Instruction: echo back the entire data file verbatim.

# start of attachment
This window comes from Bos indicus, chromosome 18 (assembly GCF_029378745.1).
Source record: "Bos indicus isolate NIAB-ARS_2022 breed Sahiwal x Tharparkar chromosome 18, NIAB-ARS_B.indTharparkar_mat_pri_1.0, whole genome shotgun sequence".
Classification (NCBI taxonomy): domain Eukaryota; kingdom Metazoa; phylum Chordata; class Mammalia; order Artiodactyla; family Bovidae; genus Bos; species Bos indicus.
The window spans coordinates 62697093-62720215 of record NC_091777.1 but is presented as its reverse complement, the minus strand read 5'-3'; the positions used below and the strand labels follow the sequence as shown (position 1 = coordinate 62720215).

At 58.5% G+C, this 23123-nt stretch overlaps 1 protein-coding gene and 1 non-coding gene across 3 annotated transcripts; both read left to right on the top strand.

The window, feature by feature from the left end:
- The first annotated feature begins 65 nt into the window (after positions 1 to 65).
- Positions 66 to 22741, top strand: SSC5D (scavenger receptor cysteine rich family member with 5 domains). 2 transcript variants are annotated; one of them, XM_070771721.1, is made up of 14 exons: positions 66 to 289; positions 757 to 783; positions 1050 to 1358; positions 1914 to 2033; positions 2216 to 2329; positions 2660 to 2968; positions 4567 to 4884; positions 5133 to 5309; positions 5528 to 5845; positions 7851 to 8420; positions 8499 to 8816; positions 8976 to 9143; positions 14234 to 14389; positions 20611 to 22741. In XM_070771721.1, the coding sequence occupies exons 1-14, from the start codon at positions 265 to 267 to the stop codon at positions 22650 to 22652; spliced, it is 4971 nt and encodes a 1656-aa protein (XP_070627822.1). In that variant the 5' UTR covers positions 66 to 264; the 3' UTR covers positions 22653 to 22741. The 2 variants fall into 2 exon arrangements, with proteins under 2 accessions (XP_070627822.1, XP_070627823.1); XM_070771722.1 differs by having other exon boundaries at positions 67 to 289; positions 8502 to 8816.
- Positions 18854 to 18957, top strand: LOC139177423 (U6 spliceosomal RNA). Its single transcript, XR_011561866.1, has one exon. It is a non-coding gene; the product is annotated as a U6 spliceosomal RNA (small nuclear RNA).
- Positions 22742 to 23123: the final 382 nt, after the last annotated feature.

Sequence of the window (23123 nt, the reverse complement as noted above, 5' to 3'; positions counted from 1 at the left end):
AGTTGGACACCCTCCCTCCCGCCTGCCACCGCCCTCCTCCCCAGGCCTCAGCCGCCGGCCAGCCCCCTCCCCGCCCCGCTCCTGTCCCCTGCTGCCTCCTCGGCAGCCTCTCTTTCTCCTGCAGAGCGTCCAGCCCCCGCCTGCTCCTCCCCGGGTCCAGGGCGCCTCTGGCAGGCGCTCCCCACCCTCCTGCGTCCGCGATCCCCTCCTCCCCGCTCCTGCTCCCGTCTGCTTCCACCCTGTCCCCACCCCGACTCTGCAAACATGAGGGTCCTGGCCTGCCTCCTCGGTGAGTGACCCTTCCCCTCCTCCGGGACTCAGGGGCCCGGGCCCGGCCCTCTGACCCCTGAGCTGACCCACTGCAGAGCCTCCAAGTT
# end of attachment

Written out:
This window comes from Bos indicus, chromosome 18 (assembly GCF_029378745.1).
Source record: "Bos indicus isolate NIAB-ARS_2022 breed Sahiwal x Tharparkar chromosome 18, NIAB-ARS_B.indTharparkar_mat_pri_1.0, whole genome shotgun sequence".
Classification (NCBI taxonomy): domain Eukaryota; kingdom Metazoa; phylum Chordata; class Mammalia; order Artiodactyla; family Bovidae; genus Bos; species Bos indicus.
The window spans coordinates 62697093-62720215 of record NC_091777.1 but is presented as its reverse complement, the minus strand read 5'-3'; the positions used below and the strand labels follow the sequence as shown (position 1 = coordinate 62720215).

At 58.5% G+C, this 23123-nt stretch overlaps 1 protein-coding gene and 1 non-coding gene across 3 annotated transcripts; both read left to right on the top strand.

The window, feature by feature from the left end:
- The first annotated feature begins 65 nt into the window (after positions 1 to 65).
- Positions 66 to 22741, top strand: SSC5D (scavenger receptor cysteine rich family member with 5 domains). 2 transcript variants are annotated; one of them, XM_070771721.1, is made up of 14 exons: positions 66 to 289; positions 757 to 783; positions 1050 to 1358; positions 1914 to 2033; positions 2216 to 2329; positions 2660 to 2968; positions 4567 to 4884; positions 5133 to 5309; positions 5528 to 5845; positions 7851 to 8420; positions 8499 to 8816; positions 8976 to 9143; positions 14234 to 14389; positions 20611 to 22741. In XM_070771721.1, the coding sequence occupies exons 1-14, from the start codon at positions 265 to 267 to the stop codon at positions 22650 to 22652; spliced, it is 4971 nt and encodes a 1656-aa protein (XP_070627822.1). In that variant the 5' UTR covers positions 66 to 264; the 3' UTR covers positions 22653 to 22741. The 2 variants fall into 2 exon arrangements, with proteins under 2 accessions (XP_070627822.1, XP_070627823.1); XM_070771722.1 differs by having other exon boundaries at positions 67 to 289; positions 8502 to 8816.
- Positions 18854 to 18957, top strand: LOC139177423 (U6 spliceosomal RNA). Its single transcript, XR_011561866.1, has one exon. It is a non-coding gene; the product is annotated as a U6 spliceosomal RNA (small nuclear RNA).
- Positions 22742 to 23123: the final 382 nt, after the last annotated feature.

Sequence of the window (23123 nt, the reverse complement as noted above, 5' to 3'; positions counted from 1 at the left end):
AGTTGGACACCCTCCCTCCCGCCTGCCACCGCCCTCCTCCCCAGGCCTCAGCCGCCGGCCAGCCCCCTCCCCGCCCCGCTCCTGTCCCCTGCTGCCTCCTCGGCAGCCTCTCTTTCTCCTGCAGAGCGTCCAGCCCCCGCCTGCTCCTCCCCGGGTCCAGGGCGCCTCTGGCAGGCGCTCCCCACCCTCCTGCGTCCGCGATCCCCTCCTCCCCGCTCCTGCTCCCGTCTGCTTCCACCCTGTCCCCACCCCGACTCTGCAAACATGAGGGTCCTGGCCTGCCTCCTCGGTGAGTGACCCTTCCCCTCCTCCGGGACTCAGGGGCCCGGGCCCGGCCCTCTGACCCCTGAGCTGACCCACTGCAGAGCCTCCAAGTT